After you submit your Form I-751 and waiver request, USCIS will review it and issue you what's known as a Form I-797 receipt notice. This allows you to live and work in the U.S., and acts as your temporary green card while you await a final decision on your request for permanent residence. (See How Does a Conditional Resident Prove Status With a Pending I-751?)

Be sure to save copies of all the paperwork you submit to USCIS, and all the paperwork you receive from U.S. immigration authorities, and bring it to any scheduled interview.

How Does Divorce Affect My Progress Toward U.S. Citizenship?

An immigrant who has been married to and living with a U.S. citizen has to wait only three years after getting a green card to apply to become a naturalized citizen. After a divorce, however, you will no longer qualify for this exception, and will have to wait the usual five years before becoming a U.S. citizen. See When Can I Apply for U.S. Citizenship? for details.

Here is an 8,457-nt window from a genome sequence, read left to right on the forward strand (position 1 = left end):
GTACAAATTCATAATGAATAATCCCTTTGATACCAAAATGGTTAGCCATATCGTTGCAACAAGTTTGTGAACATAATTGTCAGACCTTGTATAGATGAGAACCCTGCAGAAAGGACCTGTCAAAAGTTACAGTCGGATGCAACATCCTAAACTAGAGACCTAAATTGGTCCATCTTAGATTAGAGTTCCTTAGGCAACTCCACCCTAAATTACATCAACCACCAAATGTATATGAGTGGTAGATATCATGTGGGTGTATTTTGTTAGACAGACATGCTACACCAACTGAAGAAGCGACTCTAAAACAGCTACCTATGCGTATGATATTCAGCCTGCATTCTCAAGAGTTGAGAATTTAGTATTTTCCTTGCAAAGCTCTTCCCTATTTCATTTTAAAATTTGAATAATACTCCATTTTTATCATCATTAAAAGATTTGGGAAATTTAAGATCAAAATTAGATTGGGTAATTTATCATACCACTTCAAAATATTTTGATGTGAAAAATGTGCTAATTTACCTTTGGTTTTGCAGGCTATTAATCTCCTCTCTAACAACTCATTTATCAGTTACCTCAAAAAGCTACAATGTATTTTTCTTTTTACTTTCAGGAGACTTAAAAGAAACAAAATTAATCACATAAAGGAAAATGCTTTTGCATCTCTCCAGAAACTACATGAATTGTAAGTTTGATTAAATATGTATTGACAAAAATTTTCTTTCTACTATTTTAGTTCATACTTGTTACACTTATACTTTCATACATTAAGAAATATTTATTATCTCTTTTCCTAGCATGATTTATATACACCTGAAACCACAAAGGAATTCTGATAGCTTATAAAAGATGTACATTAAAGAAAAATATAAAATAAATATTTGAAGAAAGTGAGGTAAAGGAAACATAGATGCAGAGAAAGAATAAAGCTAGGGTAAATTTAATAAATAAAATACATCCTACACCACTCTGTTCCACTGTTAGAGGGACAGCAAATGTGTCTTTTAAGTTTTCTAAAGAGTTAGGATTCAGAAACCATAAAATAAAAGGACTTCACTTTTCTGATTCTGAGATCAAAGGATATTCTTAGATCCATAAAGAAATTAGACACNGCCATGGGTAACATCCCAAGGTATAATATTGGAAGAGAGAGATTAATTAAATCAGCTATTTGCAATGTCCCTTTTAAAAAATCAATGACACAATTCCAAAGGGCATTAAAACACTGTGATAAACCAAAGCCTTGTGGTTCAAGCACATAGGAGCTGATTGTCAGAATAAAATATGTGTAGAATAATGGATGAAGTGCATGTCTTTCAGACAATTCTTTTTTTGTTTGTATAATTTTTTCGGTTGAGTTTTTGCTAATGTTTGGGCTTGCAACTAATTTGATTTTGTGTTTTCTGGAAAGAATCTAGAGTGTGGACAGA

What If I File for Divorce After Getting My Permanent Green Card?

If you file for divorce after USCIS has approved your going from conditional to permanent residence, the divorce will not change your immigration status directly. It will, however, as mentioned above, force you to wait five years instead of three to become a naturalized U.S. citizen. (Also see Can I Apply for Citizenship If I've Divorced the Person Who Got Me My Green Card?) And if there were allegations that you had entered into a bad faith marriage, USCIS might take another look at that issue when you apply to naturalize.

Getting Legal Help

For personalized assistance with applying for lawful permanent residence based on marriage to a U.S. citizen or green card holder, consult an experienced attorney.